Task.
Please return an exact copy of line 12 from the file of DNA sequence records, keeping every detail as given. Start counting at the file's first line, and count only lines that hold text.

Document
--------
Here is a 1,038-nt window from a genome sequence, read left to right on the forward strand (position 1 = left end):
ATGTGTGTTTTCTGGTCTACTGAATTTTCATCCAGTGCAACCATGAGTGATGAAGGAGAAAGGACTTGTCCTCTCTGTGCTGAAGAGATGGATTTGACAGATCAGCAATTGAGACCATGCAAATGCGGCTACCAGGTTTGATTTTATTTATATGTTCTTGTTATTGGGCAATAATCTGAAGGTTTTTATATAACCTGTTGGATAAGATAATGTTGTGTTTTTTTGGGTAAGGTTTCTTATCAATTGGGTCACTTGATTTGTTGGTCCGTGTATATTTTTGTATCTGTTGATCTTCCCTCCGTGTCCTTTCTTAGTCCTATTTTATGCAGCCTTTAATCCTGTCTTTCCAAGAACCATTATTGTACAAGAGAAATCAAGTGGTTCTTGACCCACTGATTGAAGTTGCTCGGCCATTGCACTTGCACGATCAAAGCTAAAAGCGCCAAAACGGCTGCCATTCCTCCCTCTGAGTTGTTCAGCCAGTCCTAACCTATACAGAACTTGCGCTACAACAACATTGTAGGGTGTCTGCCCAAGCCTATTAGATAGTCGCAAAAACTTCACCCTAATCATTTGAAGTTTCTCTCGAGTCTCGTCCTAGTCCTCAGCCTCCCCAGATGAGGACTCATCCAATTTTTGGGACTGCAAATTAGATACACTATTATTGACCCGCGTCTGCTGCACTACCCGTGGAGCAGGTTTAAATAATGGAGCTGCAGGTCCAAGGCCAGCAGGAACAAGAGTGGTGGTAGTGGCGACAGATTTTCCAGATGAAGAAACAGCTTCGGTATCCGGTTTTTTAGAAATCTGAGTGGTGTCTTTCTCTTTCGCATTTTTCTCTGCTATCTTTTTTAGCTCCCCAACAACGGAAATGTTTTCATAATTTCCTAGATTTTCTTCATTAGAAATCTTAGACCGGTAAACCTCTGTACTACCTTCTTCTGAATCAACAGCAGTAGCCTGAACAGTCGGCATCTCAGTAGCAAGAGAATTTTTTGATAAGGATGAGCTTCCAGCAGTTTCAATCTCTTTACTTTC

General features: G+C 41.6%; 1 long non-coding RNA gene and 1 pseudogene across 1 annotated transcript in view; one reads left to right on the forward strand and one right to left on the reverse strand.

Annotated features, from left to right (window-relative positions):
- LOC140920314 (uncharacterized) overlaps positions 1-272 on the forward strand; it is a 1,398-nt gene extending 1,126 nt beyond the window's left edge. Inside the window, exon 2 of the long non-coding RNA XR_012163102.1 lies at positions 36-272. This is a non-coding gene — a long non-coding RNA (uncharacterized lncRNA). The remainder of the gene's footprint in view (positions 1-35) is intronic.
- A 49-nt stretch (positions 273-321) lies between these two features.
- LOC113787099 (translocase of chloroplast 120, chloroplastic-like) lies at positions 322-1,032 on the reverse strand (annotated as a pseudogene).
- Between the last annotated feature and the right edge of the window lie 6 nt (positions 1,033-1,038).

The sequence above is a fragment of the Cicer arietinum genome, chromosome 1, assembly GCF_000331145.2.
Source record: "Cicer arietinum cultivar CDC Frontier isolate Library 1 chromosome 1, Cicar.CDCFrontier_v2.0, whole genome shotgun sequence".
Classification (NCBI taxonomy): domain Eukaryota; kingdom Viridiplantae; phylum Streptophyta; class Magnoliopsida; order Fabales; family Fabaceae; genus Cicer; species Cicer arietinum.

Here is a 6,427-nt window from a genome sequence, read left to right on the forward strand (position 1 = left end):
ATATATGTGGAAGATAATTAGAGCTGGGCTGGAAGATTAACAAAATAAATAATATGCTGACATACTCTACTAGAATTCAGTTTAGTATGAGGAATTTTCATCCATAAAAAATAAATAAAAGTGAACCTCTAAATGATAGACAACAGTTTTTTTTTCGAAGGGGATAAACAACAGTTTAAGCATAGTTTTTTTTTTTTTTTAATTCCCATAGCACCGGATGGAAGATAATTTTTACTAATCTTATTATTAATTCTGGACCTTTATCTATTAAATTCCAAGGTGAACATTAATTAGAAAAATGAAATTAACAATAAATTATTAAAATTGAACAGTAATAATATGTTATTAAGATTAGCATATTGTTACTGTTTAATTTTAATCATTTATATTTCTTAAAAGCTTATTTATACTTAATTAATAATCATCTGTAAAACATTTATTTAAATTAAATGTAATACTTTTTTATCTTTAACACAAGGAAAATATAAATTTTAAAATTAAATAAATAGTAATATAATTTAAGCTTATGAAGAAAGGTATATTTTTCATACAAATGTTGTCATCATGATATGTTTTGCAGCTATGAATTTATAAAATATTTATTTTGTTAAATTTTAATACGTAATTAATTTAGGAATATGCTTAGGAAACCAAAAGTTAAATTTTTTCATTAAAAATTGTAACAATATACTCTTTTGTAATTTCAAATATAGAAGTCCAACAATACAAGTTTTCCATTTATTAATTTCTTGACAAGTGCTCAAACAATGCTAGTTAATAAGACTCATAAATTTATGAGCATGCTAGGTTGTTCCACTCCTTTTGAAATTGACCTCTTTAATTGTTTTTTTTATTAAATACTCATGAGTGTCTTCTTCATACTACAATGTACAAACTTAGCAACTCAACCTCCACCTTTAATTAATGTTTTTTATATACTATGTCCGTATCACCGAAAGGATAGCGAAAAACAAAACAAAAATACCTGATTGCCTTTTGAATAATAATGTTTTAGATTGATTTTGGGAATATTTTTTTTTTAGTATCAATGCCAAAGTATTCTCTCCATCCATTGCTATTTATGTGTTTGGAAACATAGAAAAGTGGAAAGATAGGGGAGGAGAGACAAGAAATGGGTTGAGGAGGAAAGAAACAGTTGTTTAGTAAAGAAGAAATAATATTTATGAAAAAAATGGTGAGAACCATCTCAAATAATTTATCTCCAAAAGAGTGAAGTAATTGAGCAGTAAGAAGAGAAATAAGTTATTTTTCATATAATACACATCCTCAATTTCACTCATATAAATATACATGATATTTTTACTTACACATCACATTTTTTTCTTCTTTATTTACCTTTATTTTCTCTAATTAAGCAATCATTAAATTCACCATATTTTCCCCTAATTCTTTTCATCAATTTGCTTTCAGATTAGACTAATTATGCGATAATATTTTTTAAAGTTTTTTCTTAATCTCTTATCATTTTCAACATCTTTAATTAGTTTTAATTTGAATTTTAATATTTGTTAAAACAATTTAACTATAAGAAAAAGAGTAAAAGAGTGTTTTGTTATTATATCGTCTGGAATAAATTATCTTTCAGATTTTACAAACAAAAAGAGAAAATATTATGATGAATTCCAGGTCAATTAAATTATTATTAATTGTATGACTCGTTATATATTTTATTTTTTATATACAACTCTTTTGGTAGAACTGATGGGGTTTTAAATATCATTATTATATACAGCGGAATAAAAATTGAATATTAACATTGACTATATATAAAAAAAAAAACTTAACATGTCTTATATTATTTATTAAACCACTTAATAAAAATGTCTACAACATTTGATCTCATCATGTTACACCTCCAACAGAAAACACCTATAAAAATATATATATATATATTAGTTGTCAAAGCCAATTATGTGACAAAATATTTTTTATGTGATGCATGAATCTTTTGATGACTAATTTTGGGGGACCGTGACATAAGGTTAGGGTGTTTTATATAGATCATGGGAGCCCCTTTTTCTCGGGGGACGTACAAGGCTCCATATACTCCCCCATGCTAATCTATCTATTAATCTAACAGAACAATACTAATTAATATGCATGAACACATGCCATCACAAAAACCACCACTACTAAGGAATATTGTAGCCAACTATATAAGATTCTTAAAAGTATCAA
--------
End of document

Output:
Here is a 6,427-nt window from a genome sequence, read left to right on the forward strand (position 1 = left end):